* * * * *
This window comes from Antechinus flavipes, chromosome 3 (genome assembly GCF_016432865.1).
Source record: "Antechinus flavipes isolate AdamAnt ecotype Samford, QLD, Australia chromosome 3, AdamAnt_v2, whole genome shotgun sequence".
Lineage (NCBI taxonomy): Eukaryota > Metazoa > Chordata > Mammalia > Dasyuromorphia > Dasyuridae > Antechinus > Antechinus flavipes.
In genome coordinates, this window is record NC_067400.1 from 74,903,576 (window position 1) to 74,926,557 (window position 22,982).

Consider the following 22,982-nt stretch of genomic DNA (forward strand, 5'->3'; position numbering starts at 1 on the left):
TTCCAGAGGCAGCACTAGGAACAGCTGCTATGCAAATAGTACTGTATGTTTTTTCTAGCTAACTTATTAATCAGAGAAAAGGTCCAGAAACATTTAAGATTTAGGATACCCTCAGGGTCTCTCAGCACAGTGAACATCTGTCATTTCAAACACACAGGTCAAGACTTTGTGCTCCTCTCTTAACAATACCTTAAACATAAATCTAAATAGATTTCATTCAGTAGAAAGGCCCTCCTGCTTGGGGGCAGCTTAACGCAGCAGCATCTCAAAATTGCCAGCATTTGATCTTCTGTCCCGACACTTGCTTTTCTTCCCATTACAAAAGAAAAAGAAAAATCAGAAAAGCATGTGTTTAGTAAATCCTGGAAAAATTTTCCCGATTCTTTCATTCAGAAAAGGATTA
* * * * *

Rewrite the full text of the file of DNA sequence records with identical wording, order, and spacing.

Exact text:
This window comes from Antechinus flavipes, chromosome 3 (genome assembly GCF_016432865.1).
Source record: "Antechinus flavipes isolate AdamAnt ecotype Samford, QLD, Australia chromosome 3, AdamAnt_v2, whole genome shotgun sequence".
Lineage (NCBI taxonomy): Eukaryota > Metazoa > Chordata > Mammalia > Dasyuromorphia > Dasyuridae > Antechinus > Antechinus flavipes.
In genome coordinates, this window is record NC_067400.1 from 74,903,576 (window position 1) to 74,926,557 (window position 22,982).

Consider the following 22,982-nt stretch of genomic DNA (forward strand, 5'->3'; position numbering starts at 1 on the left):
TTCCAGAGGCAGCACTAGGAACAGCTGCTATGCAAATAGTACTGTATGTTTTTTCTAGCTAACTTATTAATCAGAGAAAAGGTCCAGAAACATTTAAGATTTAGGATACCCTCAGGGTCTCTCAGCACAGTGAACATCTGTCATTTCAAACACACAGGTCAAGACTTTGTGCTCCTCTCTTAACAATACCTTAAACATAAATCTAAATAGATTTCATTCAGTAGAAAGGCCCTCCTGCTTGGGGGCAGCTTAACGCAGCAGCATCTCAAAATTGCCAGCATTTGATCTTCTGTCCCGACACTTGCTTTTCTTCCCATTACAAAAGAAAAAGAAAAATCAGAAAAGCATGTGTTTAGTAAATCCTGGAAAAATTTTCCCGATTCTTTCATTCAGAAAAGGATTA